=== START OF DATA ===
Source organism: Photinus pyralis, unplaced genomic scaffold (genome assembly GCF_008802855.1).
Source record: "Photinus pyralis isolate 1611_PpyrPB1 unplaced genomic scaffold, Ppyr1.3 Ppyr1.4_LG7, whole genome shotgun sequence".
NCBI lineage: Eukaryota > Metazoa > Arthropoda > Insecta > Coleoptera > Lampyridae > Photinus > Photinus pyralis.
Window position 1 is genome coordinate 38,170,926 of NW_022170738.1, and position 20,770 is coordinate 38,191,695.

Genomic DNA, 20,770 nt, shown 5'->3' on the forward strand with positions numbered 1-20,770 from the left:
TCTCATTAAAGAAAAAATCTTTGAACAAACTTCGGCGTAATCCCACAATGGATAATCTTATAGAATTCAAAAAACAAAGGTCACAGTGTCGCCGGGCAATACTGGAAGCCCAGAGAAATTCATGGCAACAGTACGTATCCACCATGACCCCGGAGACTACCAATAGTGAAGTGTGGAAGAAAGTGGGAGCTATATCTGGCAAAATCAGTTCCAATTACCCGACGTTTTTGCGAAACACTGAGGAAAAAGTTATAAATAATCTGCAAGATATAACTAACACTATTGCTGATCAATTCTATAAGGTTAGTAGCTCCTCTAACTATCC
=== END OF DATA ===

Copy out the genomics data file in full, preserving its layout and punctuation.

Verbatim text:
Source organism: Photinus pyralis, unplaced genomic scaffold (genome assembly GCF_008802855.1).
Source record: "Photinus pyralis isolate 1611_PpyrPB1 unplaced genomic scaffold, Ppyr1.3 Ppyr1.4_LG7, whole genome shotgun sequence".
NCBI lineage: Eukaryota > Metazoa > Arthropoda > Insecta > Coleoptera > Lampyridae > Photinus > Photinus pyralis.
Window position 1 is genome coordinate 38,170,926 of NW_022170738.1, and position 20,770 is coordinate 38,191,695.

Genomic DNA, 20,770 nt, shown 5'->3' on the forward strand with positions numbered 1-20,770 from the left:
TCTCATTAAAGAAAAAATCTTTGAACAAACTTCGGCGTAATCCCACAATGGATAATCTTATAGAATTCAAAAAACAAAGGTCACAGTGTCGCCGGGCAATACTGGAAGCCCAGAGAAATTCATGGCAACAGTACGTATCCACCATGACCCCGGAGACTACCAATAGTGAAGTGTGGAAGAAAGTGGGAGCTATATCTGGCAAAATCAGTTCCAATTACCCGACGTTTTTGCGAAACACTGAGGAAAAAGTTATAAATAATCTGCAAGATATAACTAACACTATTGCTGATCAATTCTATAAGGTTAGTAGCTCCTCTAACTATCC